USBE: Tell us about some of the challenges in your career and how you’ve overcome them.
RC: I’ve been working in the animation industry for a long time, and one thing that didn’t go unnoticed was that I was always one of less than a handful of the only Black persons on the crew. The only Black character designer, Black storyboard artist, and Black director. You feel like an anomaly and ask yourself, “where are all the Black people in animation?” I didn’t allow that to define me. The one thing I never did was as the question, “am I good enough” or “do I belong here?” I realized that I am an artist working in the field I chose. And that’s amazing! They have yet to fire me, so I must be doing something right. But it makes me feel good now to see so many more Blerds in the industry. I’d love to continue to see more at every level.
USBE: Tell us about some scientific and technical advice you got to make things real on screen.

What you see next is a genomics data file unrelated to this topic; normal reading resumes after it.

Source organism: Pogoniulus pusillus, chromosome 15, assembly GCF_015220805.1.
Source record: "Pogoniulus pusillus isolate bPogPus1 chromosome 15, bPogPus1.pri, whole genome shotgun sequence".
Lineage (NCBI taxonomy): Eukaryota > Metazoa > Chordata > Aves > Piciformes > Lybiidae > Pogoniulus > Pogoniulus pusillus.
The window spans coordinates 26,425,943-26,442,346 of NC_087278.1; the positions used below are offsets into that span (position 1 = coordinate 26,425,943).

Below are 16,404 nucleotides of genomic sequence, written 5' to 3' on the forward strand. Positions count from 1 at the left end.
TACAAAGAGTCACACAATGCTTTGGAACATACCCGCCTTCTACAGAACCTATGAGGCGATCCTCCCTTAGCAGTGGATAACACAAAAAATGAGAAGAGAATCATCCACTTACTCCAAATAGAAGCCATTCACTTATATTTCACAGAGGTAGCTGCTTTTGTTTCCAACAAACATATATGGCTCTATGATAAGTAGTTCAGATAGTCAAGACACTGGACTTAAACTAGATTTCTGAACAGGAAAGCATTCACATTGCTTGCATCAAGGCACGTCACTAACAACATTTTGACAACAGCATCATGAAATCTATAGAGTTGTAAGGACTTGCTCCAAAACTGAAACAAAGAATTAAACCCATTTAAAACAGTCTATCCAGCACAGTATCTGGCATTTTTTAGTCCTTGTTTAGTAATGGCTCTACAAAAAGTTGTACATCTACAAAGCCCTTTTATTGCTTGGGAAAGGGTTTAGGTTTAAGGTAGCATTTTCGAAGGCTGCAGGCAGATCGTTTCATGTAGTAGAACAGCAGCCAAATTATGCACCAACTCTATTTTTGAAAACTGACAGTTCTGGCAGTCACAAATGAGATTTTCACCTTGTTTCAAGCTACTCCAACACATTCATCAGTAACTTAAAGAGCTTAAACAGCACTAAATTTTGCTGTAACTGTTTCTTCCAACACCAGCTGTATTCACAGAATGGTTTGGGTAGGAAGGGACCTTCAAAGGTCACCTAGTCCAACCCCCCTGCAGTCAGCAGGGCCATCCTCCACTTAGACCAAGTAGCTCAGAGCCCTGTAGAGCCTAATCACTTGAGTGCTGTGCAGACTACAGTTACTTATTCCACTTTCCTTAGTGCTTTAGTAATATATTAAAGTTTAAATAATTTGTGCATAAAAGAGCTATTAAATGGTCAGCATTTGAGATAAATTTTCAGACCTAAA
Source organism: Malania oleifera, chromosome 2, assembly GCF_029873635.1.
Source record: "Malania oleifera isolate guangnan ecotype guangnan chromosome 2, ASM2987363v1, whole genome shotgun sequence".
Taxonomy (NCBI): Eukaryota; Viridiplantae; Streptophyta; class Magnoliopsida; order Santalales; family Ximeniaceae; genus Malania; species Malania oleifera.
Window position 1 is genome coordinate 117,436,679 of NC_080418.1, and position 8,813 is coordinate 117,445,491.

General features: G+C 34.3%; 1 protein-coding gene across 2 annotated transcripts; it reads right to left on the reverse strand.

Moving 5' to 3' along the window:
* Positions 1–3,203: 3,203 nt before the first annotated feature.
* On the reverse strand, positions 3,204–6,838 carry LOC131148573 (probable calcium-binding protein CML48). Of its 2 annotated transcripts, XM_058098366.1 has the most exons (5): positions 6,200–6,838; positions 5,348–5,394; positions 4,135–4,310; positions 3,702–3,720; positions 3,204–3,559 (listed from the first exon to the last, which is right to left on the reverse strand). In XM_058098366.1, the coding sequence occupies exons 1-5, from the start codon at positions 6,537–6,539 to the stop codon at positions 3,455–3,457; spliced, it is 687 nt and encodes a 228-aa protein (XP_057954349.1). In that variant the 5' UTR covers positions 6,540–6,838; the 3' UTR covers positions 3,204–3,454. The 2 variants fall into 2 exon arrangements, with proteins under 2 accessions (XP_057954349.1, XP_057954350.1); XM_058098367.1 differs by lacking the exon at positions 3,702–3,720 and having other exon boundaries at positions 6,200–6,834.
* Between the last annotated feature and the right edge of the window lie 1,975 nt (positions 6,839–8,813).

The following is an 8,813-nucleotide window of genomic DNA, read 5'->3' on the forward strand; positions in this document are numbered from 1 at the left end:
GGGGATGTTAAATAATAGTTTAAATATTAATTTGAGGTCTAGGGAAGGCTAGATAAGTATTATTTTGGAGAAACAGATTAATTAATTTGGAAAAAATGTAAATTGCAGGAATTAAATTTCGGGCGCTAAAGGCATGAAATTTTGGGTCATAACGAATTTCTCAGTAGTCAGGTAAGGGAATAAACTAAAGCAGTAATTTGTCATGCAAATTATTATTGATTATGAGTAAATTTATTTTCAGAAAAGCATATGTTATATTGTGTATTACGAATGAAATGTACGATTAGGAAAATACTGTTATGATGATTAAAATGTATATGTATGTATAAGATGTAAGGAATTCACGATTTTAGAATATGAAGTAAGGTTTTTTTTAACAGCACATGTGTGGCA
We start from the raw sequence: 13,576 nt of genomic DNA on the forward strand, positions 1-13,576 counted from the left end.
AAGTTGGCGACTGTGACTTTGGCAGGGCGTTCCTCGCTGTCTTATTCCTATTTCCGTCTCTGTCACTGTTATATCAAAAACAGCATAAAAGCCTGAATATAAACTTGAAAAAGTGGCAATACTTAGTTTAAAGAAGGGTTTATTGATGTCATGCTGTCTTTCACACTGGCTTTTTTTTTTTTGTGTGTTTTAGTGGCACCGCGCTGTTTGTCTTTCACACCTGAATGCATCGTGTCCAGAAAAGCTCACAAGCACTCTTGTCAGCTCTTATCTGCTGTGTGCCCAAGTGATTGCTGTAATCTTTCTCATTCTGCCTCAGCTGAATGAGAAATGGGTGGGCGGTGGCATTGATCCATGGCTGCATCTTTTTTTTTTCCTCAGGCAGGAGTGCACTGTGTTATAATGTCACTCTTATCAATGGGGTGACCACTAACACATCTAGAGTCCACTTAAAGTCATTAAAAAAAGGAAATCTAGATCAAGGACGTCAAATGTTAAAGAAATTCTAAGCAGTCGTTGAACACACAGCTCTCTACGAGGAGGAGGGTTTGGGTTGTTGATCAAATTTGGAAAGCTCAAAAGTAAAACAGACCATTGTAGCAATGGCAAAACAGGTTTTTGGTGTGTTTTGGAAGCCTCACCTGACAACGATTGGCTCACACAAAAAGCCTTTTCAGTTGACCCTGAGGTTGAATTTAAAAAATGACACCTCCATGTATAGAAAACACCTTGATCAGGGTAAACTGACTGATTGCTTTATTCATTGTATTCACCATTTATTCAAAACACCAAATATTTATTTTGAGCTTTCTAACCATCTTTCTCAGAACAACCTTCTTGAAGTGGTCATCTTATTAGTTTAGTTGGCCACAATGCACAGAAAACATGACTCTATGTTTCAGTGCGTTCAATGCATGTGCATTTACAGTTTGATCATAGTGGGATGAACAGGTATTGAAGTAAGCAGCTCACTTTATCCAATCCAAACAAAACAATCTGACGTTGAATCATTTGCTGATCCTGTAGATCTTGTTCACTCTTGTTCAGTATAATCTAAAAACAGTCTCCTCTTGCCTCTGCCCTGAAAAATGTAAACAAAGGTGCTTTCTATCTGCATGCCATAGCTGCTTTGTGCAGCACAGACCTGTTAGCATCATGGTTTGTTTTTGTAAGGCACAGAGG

RC: I can’t tell you too much without giving away any storylines, but we have science consultants that help us with accuracy. For example, Lunella uses many scientific terms when discussing her experiments and theoretical scenarios. Even our “made-up” stuff has a kernel of pseudo-science to give it an air of plausibility. We even have Dr. Mae Jemison doing a guest spot. So in the show, we give shout-outs to and even cast actual real scientists!
USBE: What do you hope Lunella’s love of S.T.E.M. will bring to the screen?
RC: I hope that Lunella inspires a generation of kids, particularly Black children (and even more specifically Black girls), to get interested in S.T.E.M. There is a serious lack of representation. I would love to see more Black scientists, engineers, mathematicians, and code developers in that landscape. I hope she helps kids embrace who they are without shame or stigma. Embrace your nerdiness.
USBE: What’s next for Lunella?
RC: Season 2. Expect Lunella to come into her own as Moon Girl. More gadgets, cool villains, and high-stakes adventures with her partner Devil Dinosaur. As Lunella would say, “We’re going to juice it up!”